Income-tax rates could be reduced in the proposed Bill for new Direct Taxes Code (DTC). The revised discussion paper on DTC had relaxed many of the key proposals of the original draft, leaving taxpayers to infer that the rates would not go down. However, the Central Board of Direct Taxes (CBDT) Chairman, Mr S. S. N. Moorthy, today sought to allay such apprehensions by indicating that rates could be reduced even at this stage. While releasing the revised discussion paper in June 2010, the Finance Ministry had also said that the rates and income slabs spelt out in the original DTC draft were indicative only and that they could be changed in the light of relaxations agreed to for many of the key proposals.
Reducing I-T rates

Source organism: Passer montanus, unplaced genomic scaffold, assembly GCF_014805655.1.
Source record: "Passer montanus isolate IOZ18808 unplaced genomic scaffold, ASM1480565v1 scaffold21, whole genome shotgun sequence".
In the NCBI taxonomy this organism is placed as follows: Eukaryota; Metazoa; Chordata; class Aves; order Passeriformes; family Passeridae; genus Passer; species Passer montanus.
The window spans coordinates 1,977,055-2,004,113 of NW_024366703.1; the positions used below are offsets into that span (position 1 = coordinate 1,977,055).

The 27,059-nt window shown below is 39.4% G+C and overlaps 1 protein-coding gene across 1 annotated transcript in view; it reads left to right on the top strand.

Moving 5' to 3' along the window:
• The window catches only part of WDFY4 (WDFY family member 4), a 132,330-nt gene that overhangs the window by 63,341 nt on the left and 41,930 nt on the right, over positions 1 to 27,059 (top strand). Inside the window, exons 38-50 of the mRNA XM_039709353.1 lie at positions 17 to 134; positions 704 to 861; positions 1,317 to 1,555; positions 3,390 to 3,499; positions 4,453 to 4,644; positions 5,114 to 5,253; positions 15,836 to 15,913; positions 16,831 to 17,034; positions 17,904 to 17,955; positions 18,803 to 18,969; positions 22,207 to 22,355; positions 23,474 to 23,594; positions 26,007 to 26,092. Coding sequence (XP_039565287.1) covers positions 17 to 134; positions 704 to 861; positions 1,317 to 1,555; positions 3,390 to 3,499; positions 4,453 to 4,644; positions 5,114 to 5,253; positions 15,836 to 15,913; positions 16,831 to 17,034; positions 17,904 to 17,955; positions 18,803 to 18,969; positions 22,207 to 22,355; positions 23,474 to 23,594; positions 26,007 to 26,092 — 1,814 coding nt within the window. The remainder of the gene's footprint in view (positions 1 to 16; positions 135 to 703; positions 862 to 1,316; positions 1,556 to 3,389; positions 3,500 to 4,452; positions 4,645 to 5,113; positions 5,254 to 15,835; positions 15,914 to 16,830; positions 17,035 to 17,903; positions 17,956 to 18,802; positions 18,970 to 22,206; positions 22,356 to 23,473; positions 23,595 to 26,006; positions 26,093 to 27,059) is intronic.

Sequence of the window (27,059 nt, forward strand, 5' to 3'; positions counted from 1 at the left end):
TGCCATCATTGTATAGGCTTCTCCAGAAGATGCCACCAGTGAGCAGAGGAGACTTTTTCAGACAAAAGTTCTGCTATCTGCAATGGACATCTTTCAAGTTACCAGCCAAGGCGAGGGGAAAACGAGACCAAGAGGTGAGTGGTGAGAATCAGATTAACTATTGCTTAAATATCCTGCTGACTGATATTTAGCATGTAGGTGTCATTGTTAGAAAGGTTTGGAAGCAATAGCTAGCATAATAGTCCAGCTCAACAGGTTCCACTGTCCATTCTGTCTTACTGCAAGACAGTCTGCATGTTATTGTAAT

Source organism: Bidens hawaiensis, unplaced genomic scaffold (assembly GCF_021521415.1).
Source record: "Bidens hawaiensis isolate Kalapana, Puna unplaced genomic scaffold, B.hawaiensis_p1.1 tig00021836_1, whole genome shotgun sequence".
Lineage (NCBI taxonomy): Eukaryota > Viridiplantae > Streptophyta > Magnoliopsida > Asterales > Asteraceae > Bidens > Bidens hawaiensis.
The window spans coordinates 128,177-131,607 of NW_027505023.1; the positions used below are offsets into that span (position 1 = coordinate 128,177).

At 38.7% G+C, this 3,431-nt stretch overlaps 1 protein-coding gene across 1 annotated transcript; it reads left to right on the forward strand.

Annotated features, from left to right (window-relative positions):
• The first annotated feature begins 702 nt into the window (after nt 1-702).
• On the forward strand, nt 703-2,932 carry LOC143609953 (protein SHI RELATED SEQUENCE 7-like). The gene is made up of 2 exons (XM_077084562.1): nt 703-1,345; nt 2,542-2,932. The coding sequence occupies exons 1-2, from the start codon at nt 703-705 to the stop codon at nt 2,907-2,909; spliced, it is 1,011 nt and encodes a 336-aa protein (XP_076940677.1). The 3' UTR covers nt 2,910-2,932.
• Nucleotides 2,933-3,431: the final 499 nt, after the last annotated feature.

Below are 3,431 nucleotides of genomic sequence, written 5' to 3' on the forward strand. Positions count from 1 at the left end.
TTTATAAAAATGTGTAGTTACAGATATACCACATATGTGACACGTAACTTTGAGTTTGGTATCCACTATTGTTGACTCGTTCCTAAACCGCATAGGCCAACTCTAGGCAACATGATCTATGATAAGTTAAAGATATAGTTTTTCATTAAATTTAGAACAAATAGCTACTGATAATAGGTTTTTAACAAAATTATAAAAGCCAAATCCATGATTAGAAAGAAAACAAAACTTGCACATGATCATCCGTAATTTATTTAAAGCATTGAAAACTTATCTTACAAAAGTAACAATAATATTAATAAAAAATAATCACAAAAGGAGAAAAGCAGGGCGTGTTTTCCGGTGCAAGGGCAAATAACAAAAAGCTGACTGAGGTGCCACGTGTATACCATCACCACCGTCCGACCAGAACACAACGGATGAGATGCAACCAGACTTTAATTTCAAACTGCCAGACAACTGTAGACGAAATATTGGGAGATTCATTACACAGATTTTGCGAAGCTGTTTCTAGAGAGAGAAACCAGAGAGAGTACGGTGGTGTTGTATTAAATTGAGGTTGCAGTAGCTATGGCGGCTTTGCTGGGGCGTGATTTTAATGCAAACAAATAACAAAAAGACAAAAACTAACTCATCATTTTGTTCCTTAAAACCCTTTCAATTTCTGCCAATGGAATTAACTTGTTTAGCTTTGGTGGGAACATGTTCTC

“We are in the process of reducing our income-tax rates. The Direct Taxes Code is a good example in that direction. We will come down (in terms of rates) to a realistic platform where the rates will be almost in agreement with international standards,” Mr Moorthy told an Assocham seminar on tax deduction at source (TDS) and DTC in the Capital today. He also said there was scope for reducing TDS rates, in particular. There are indications that the Government will introduce the DTC Bill in the ongoing monsoon session of Parliament. Meanwhile, Mr Moorthy expressed concern that the TDS collection growth rate so far this fiscal has been slightly lower than the growth seen last year. Currently, TDS accounts for nearly 40 per cent of the Centre's direct tax revenues. In 2009-10, the Centre collected Rs 1.4 lakh crore through TDS, or nearly 37 per cent of the total direct tax receipts of Rs 3.80 lakh crore. “This fiscal, the rate of growth of TDS collections is not adequate. There are still leakages in the form of short-deduction of taxes, non-deduction of taxes and non-remittance of taxes deducted. There has to be step up in TDS provision compliance if we are to achieve overall direct tax collections of Rs 4.3 lakh crore in 2010-11,” Mr Moorthy noted. The CBDT chief also underscored the need for more sensitisation of TDS provisions among banks and public sector entities, stating that there are lot of mismatches in the transactions handled by banks. He also ruled out a rethink on the current system of quarterly filing of TDS returns by deductors. Mr Moorthy highlighted that lower the rates of tax, better the compliance. The boom in direct tax collections in the recent years is proof that moderate rates are beneficial to the economy and the Exchequer, he noted. For domestic corporates, the original draft of the DTC had proposed a direct tax rate of 25 per cent against the existing 30 per cent. In the case of foreign companies, there was also a branch profits tax of 15 per cent besides the proposed rate of 25 per cent. For personal income-tax, the DTC had proposed that the 10 per cent rate would apply on taxable income between Rs 1.6 lakh and Rs 10 lakh, 20 per cent for Rs 10 lakh to 25 lakh, and 30 % thereafter.